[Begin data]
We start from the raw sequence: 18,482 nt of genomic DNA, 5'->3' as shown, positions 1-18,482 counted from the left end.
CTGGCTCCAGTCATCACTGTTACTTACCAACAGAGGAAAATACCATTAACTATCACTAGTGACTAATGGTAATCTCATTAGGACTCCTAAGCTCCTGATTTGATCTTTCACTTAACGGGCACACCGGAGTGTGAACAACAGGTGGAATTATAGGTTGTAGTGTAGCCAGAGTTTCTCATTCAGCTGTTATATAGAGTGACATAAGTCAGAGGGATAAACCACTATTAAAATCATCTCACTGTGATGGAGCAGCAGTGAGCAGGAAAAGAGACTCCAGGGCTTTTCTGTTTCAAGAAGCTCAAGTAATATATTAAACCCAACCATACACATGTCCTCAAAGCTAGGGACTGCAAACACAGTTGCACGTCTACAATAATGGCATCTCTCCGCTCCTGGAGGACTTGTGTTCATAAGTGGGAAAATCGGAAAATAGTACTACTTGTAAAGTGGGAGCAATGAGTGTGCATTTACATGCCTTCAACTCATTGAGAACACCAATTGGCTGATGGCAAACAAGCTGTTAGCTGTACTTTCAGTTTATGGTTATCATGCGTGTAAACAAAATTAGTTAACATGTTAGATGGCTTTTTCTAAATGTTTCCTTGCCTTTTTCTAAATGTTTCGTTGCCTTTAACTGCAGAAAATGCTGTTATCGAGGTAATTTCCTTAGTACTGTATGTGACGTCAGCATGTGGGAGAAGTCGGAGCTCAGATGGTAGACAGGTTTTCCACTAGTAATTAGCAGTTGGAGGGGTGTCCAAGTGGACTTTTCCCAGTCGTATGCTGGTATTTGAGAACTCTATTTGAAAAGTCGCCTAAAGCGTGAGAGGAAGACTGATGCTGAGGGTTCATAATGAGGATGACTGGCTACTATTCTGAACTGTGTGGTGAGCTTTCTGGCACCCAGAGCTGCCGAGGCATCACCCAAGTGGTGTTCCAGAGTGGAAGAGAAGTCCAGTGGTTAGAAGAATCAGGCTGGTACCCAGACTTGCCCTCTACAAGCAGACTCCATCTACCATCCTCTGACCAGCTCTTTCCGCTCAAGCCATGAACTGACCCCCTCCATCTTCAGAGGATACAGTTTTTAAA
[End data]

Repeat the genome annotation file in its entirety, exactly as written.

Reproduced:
We start from the raw sequence: 18,482 nt of genomic DNA, 5'->3' as shown, positions 1-18,482 counted from the left end.
CTGGCTCCAGTCATCACTGTTACTTACCAACAGAGGAAAATACCATTAACTATCACTAGTGACTAATGGTAATCTCATTAGGACTCCTAAGCTCCTGATTTGATCTTTCACTTAACGGGCACACCGGAGTGTGAACAACAGGTGGAATTATAGGTTGTAGTGTAGCCAGAGTTTCTCATTCAGCTGTTATATAGAGTGACATAAGTCAGAGGGATAAACCACTATTAAAATCATCTCACTGTGATGGAGCAGCAGTGAGCAGGAAAAGAGACTCCAGGGCTTTTCTGTTTCAAGAAGCTCAAGTAATATATTAAACCCAACCATACACATGTCCTCAAAGCTAGGGACTGCAAACACAGTTGCACGTCTACAATAATGGCATCTCTCCGCTCCTGGAGGACTTGTGTTCATAAGTGGGAAAATCGGAAAATAGTACTACTTGTAAAGTGGGAGCAATGAGTGTGCATTTACATGCCTTCAACTCATTGAGAACACCAATTGGCTGATGGCAAACAAGCTGTTAGCTGTACTTTCAGTTTATGGTTATCATGCGTGTAAACAAAATTAGTTAACATGTTAGATGGCTTTTTCTAAATGTTTCCTTGCCTTTTTCTAAATGTTTCGTTGCCTTTAACTGCAGAAAATGCTGTTATCGAGGTAATTTCCTTAGTACTGTATGTGACGTCAGCATGTGGGAGAAGTCGGAGCTCAGATGGTAGACAGGTTTTCCACTAGTAATTAGCAGTTGGAGGGGTGTCCAAGTGGACTTTTCCCAGTCGTATGCTGGTATTTGAGAACTCTATTTGAAAAGTCGCCTAAAGCGTGAGAGGAAGACTGATGCTGAGGGTTCATAATGAGGATGACTGGCTACTATTCTGAACTGTGTGGTGAGCTTTCTGGCACCCAGAGCTGCCGAGGCATCACCCAAGTGGTGTTCCAGAGTGGAAGAGAAGTCCAGTGGTTAGAAGAATCAGGCTGGTACCCAGACTTGCCCTCTACAAGCAGACTCCATCTACCATCCTCTGACCAGCTCTTTCCGCTCAAGCCATGAACTGACCCCCTCCATCTTCAGAGGATACAGTTTTTAAA